Other Library Resources: Did you know…
- you can easily schedule research consultations with subject librarians who can help you find information efficiently in your area of interest?
- there are library research guides to aid your search for articles in all disciplines?
- librarians have put together research tips they commonly teach? Do it yourself with Research Bytes
- librarians love talking with undergraduate students? They really do, so don’t hesitate to reach out to them!
Contact and meet with faculty
Your next step is to schedule a time to talk with the faculty you identified in your searches to have a conversation about their work and your interests/goals. Even if they end up not being the right match for you, they can recommend other faculty members for you who may be a better fit. All of these meetings will help you to build your academic network and your confidence in talking with faculty members. You will want to consider attending one of our workshops on interacting with faculty to be as prepared as possible for these meetings.
If the faculty you’re planning to contact is a current instructor of yours, feel free to use their office hours to have this conversation. For other faculty, who you have not met yet, it is likely you will use email for this first outreach to them. Look at the helpful hints below to write a successful email to faculty.
Tips for writing professional emails to faculty
- DO start either with “Dear Dr.___” or “Dear Professor____”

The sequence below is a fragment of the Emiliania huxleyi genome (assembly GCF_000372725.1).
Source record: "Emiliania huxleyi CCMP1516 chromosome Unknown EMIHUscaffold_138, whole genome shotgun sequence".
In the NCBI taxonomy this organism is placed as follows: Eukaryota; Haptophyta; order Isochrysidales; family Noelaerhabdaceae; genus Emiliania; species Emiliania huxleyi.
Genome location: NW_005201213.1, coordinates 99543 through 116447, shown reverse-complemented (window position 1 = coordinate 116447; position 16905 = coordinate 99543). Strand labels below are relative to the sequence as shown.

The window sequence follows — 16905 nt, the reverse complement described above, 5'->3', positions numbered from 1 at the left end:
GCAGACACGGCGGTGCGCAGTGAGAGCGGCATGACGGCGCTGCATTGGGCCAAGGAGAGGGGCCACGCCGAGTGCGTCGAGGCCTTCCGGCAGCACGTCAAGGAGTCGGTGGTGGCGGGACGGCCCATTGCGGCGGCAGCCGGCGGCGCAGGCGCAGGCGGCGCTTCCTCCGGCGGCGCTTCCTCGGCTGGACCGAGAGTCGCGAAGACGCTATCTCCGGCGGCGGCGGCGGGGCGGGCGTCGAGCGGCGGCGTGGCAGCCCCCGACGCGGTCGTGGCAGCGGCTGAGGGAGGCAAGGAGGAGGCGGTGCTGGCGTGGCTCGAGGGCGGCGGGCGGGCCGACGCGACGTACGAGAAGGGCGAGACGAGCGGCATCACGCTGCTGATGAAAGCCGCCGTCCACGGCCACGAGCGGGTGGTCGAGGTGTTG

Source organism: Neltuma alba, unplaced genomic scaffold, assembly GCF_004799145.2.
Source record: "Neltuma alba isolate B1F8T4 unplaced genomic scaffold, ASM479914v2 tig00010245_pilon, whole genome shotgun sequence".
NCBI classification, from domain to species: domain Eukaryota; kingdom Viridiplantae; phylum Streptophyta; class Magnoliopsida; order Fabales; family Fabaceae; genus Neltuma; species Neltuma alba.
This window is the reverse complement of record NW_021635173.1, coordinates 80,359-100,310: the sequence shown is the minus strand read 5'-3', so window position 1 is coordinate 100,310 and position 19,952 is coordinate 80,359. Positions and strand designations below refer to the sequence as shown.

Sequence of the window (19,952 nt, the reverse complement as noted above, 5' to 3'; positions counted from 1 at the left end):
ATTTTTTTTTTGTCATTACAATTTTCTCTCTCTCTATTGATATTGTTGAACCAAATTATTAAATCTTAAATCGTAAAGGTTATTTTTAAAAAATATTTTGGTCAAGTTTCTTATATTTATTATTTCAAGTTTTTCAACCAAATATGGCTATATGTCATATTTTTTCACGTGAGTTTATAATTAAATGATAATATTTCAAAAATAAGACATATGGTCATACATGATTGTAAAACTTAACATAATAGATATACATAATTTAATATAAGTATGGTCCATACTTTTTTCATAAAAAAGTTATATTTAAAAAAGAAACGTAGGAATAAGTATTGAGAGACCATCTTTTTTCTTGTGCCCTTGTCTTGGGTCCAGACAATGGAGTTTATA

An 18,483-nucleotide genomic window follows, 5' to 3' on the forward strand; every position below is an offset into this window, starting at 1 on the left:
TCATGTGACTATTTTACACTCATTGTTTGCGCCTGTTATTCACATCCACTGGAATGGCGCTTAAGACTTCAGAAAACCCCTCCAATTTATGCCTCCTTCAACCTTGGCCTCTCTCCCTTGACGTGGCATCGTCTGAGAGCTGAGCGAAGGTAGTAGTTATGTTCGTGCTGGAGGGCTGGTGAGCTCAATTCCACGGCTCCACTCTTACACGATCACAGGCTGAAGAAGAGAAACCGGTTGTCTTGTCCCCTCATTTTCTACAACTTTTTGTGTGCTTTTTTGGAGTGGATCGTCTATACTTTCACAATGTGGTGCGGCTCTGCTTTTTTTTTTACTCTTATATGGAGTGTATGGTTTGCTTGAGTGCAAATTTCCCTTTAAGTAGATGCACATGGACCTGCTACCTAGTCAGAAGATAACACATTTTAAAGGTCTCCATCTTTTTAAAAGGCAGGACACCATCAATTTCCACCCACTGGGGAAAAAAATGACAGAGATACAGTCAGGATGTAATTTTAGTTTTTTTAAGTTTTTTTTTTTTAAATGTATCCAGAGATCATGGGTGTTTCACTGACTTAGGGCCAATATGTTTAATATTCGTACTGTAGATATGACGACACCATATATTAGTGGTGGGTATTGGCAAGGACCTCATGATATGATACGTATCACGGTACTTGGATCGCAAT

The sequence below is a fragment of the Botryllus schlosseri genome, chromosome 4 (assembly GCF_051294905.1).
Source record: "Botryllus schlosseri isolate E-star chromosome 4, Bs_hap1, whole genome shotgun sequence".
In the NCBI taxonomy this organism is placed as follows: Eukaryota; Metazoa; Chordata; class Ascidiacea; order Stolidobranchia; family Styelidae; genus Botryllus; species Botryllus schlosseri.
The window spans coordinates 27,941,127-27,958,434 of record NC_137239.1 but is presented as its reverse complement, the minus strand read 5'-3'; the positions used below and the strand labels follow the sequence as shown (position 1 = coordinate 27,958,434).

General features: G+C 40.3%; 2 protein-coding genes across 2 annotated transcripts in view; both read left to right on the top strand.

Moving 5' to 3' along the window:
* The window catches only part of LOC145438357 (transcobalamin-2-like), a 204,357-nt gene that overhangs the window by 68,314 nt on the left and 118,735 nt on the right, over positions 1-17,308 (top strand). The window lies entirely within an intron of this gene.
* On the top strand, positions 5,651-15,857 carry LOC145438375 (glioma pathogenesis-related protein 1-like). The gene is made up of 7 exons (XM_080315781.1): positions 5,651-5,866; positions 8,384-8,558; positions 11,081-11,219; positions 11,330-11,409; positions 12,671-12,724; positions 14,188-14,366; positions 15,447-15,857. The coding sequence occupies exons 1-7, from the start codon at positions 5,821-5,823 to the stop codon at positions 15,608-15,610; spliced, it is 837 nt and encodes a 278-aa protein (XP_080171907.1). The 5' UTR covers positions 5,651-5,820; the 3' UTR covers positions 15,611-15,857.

- DO use your UNM email account
- DO be succinct in this email and briefly cover the following points
- Introduce yourself with your major and year in college
- Let them know you have looked at their published work and are interested in what they are doing
- Request a brief meeting to discuss your research interests and their work in more detail
- Offer specific days/times to make it easier for them to say yes to meet. Try not to offer small chunks of time (Mondays from 8:30-9am, Tuesdays from 1-2pm) but rather offer larger blocks to be more flexible (Mon 1-4pm, Thurs 8-12)
- DON’T ask for a job/research position in this initial email
- DON’T make the email too long. Faculty are busy and it is easy to see a long email, skip it for now and then forget about it
- DON’T use slang or texting abbreviations, keep your language professional
- DO send a personalized email to each faculty – no generic, mass emails
- DO contact us at firstname.lastname@example.org if you need help crafting or editing your emails to faculty
- You should be checking your UNM email daily and always respond within 1 business day
- You have already read articles, taken notes on them and have given some thought to what you want to study. Prepare a list of questions to ask more details about their current work.
- Don’t worry, you are not expected to have everything all figured out at this point, but you do want to show them that you are interested and prepared
During the meeting
- Talk to them about why you are interested in this subject,
- Ask for articles/more reading you should do
- Ask if there are other people at UNM who you should talk to
- Have something to write on and with to take notes (you may be nervous and it will be easy to forget the details of what was discussed)
- At the end, thank them for their time and for meeting with you
After the meeting
- Write a short email within 48 hrs, thanking them for their time and any resources they have given you